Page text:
When a company signed an agreement with JSW Paints to operate a warehouse and stock their paints, Asian Paints allegedly stepped in to scuttle the deal. The company was asked to pick between Asian Paints and JSW and it was alleged that the promoter eventually decided to walk out of the deal altogether. JSW believed that this little scuffle delayed their entry into Hubli.
Allegation 4: The Balaji Traders' Charge
A Tamil Nadu based dealer Sri Balaji Traders alleged that Asian Paints removed essential tinting software that enabled the company to create critical shades of paint. They also argued that they were demoted from being a “Critical Partner.”
And on the face of it, all this looks pretty bad for Asian Paints, no?
I mean, they’re a market leader and they’re seemingly preventing competition from establishing their foothold. This could have a detrimental impact on consumers who may never have the option of buying JSW Paints.
So the Competition Commission of India had to intervene and investigate the matter.
But what they found, may surprise you.
- The Director General found that JSW Paints was dealing with about 1591 dealers. And 86% of these dealers also worked with Asian Paints. So if it were a systemic issue, shouldn’t more dealers have stopped working with Asian Paints?
- They also found that Asian Paints, the market leader, was able to add (net) 1217 dealers during 2020 and 2021. But JSW managed to add 1591 dealers during the same period. So the exclusionary tactics didn't seem to have had a massive impact on JSW’s expansion plans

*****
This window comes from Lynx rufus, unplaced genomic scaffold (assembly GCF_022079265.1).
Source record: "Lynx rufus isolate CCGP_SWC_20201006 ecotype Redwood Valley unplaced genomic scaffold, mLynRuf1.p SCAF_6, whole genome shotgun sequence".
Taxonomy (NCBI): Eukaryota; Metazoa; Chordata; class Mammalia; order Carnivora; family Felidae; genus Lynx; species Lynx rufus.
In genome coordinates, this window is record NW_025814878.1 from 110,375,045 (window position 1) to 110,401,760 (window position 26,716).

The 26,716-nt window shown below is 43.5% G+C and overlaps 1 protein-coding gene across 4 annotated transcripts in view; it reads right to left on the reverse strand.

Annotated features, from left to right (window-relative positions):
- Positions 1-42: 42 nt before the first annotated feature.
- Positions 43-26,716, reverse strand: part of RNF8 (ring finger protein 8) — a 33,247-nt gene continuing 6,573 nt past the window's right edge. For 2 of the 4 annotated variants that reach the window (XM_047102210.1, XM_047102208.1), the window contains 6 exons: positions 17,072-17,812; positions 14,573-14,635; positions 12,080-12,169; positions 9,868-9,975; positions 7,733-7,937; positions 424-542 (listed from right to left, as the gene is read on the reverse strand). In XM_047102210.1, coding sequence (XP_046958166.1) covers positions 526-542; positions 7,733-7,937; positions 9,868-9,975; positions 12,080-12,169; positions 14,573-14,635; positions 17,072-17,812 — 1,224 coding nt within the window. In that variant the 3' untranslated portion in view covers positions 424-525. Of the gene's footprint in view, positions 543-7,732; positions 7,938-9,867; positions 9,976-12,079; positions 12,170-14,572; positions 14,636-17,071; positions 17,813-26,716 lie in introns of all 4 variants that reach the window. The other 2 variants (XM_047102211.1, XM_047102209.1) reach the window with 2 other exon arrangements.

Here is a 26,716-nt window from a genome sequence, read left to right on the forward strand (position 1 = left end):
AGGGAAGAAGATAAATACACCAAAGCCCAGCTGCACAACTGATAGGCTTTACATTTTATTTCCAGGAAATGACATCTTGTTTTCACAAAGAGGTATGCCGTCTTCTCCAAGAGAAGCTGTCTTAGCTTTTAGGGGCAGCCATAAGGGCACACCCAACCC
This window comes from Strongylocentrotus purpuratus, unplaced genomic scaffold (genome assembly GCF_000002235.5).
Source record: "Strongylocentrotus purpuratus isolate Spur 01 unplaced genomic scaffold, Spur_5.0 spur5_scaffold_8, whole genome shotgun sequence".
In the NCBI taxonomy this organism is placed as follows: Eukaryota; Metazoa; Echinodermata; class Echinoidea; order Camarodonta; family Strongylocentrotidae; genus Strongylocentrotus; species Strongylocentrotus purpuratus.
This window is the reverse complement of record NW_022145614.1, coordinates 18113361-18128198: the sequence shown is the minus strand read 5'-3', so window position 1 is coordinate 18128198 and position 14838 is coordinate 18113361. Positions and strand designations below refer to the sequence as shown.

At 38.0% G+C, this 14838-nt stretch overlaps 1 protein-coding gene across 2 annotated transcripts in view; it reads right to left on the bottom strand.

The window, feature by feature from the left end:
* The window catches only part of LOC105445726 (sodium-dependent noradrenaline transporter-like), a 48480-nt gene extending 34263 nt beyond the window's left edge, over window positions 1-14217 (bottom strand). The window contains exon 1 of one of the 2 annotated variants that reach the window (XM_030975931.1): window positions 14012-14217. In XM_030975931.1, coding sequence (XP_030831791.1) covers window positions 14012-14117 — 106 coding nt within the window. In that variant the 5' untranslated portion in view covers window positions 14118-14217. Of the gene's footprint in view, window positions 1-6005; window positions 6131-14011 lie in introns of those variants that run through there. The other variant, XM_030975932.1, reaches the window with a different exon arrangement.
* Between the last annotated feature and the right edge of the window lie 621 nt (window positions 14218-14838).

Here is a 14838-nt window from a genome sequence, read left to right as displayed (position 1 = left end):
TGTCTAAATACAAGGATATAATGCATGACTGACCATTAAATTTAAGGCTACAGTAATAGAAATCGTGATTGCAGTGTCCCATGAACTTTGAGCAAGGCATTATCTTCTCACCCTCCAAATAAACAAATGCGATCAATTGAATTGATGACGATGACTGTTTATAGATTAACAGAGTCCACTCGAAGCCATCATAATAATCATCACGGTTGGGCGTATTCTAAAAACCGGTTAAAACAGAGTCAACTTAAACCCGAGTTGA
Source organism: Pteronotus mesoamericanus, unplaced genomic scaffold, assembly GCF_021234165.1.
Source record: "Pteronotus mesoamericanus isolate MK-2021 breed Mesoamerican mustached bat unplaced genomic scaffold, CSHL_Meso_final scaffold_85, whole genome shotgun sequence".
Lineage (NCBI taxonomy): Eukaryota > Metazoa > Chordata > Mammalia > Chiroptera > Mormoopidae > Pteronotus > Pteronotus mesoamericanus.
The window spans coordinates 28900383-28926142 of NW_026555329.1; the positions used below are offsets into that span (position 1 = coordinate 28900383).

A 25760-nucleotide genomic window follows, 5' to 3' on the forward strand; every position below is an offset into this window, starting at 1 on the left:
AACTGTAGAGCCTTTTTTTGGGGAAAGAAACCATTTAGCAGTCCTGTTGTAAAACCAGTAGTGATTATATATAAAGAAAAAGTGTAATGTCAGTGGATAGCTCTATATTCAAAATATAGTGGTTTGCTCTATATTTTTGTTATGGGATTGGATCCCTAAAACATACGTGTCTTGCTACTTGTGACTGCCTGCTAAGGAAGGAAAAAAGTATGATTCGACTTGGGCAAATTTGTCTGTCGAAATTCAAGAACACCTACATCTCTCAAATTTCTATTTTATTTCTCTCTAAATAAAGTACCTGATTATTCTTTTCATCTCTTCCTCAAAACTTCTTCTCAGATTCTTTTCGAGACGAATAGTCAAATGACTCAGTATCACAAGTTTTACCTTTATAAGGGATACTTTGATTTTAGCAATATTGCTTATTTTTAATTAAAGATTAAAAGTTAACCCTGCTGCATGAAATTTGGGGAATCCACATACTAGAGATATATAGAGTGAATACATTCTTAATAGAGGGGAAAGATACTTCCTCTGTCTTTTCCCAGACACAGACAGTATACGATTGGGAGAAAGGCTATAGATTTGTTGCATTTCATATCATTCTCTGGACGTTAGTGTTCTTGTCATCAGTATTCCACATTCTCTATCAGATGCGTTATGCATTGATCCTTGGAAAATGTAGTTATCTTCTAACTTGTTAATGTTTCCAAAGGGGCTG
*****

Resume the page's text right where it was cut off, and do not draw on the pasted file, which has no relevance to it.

- Also, a higher percentage of dealers discontinued their relationship with Asian Paints when compared to JSW in relation to the net additions they made. Hmmmm…
- Only 15 dealers, out of 1378 allegedly common dealers came forward and levelled allegations against Asian Paints. And none of them could substantiate their claims by offering evidence. Meanwhile, Asian Paints seemed to have offered considerable evidentiary support to explain their decisions — including the alleged “mistreatment”
- And the warehouse problem in Hubli? Well, it seems that there were other logistical disputes between the warehouse owner and JSW Paints.
- And Balaji Traders? Well, their ‘Critical Retailer’ status was downgraded in April 2021 and not February 2021 as claimed.
- Finally, the Commission also noted that JSW Paints may have coerced some of the dealers to include written statements about Asian Paints’ exclusionary tactics
So yeah, while it’s entirely possible that sales folks within Asian Paints’ rank and file may have acted improperly in some cases, the CCI did not find convincing evidence of any wrongdoing at a systemic level. In fact, they offered Asian Paints a clean chit.
But JSW Paints doesn’t seem to be in any mood to relent.
Even though the CCI didn’t find any evidence of wrongdoing they did concede that Asian Paints was a dominant player. So JSW believes that dealers don’t want to speak up, since it could invite swift retribution from the “dominant” player. They may even be looking to take the matter to the National Company Law Appellate Tribunal (NCLAT).
So yeah, we’ll just have to wait and watch how this battle turns out.
You let us know what you think about the matter.